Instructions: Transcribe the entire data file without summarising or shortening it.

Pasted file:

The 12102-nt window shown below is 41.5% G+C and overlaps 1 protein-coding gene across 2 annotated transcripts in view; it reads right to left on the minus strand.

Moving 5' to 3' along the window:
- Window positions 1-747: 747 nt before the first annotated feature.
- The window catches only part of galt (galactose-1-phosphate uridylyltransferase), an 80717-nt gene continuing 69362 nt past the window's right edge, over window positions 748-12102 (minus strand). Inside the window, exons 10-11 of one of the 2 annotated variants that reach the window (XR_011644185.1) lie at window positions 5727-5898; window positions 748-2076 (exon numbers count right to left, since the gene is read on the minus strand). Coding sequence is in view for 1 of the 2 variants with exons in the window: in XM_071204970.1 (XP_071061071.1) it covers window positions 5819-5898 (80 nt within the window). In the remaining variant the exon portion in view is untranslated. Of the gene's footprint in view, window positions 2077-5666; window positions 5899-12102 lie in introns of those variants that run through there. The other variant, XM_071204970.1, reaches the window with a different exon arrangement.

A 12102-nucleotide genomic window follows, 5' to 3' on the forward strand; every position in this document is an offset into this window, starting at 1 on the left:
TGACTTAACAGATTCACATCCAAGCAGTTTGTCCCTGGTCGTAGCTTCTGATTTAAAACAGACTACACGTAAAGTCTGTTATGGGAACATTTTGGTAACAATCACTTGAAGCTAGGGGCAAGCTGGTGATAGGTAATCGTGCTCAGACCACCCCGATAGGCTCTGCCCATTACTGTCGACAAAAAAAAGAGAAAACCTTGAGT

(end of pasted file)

The 12102-nt window shown below is 41.5% G+C and overlaps 1 protein-coding gene across 2 annotated transcripts in view; it reads right to left on the minus strand.

Moving 5' to 3' along the window:
- Window positions 1-747: 747 nt before the first annotated feature.
- The window catches only part of galt (galactose-1-phosphate uridylyltransferase), an 80717-nt gene continuing 69362 nt past the window's right edge, over window positions 748-12102 (minus strand). Inside the window, exons 10-11 of one of the 2 annotated variants that reach the window (XR_011644185.1) lie at window positions 5727-5898; window positions 748-2076 (exon numbers count right to left, since the gene is read on the minus strand). Coding sequence is in view for 1 of the 2 variants with exons in the window: in XM_071204970.1 (XP_071061071.1) it covers window positions 5819-5898 (80 nt within the window). In the remaining variant the exon portion in view is untranslated. Of the gene's footprint in view, window positions 2077-5666; window positions 5899-12102 lie in introns of those variants that run through there. The other variant, XM_071204970.1, reaches the window with a different exon arrangement.

A 12102-nucleotide genomic window follows, 5' to 3' on the forward strand; every position in this document is an offset into this window, starting at 1 on the left:
TGACTTAACAGATTCACATCCAAGCAGTTTGTCCCTGGTCGTAGCTTCTGATTTAAAACAGACTACACGTAAAGTCTGTTATGGGAACATTTTGGTAACAATCACTTGAAGCTAGGGGCAAGCTGGTGATAGGTAATCGTGCTCAGACCACCCCGATAGGCTCTGCCCATTACTGTCGACAAAAAAAAGAGAAAACCTTGAGT